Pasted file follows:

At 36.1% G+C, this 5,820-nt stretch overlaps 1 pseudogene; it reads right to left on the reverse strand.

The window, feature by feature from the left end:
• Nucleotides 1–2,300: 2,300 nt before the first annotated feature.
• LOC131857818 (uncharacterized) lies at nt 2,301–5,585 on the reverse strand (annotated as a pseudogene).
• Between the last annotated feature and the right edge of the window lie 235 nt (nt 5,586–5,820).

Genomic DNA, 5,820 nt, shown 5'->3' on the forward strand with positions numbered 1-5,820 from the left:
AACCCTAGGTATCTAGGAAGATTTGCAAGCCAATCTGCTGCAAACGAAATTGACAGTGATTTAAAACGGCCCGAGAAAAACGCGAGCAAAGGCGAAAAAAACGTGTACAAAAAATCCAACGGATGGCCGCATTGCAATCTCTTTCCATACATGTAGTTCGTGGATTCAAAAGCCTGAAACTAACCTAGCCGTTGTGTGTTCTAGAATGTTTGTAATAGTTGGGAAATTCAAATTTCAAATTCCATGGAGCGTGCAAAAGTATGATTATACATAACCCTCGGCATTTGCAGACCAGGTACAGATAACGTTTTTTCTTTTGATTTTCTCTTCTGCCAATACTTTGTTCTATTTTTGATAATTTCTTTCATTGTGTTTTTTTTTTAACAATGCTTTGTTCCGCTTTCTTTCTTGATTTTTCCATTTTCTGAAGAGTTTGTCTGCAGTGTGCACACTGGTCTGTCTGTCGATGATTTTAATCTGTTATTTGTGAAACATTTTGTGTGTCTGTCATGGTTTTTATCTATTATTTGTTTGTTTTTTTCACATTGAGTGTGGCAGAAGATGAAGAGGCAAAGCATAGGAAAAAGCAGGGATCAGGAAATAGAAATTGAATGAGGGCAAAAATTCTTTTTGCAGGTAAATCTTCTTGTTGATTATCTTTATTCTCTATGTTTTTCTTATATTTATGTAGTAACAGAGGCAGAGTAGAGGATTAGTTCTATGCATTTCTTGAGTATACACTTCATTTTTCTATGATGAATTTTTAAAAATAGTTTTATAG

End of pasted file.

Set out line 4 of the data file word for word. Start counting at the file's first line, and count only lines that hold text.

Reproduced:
• LOC131857818 (uncharacterized) lies at nt 2,301–5,585 on the reverse strand (annotated as a pseudogene).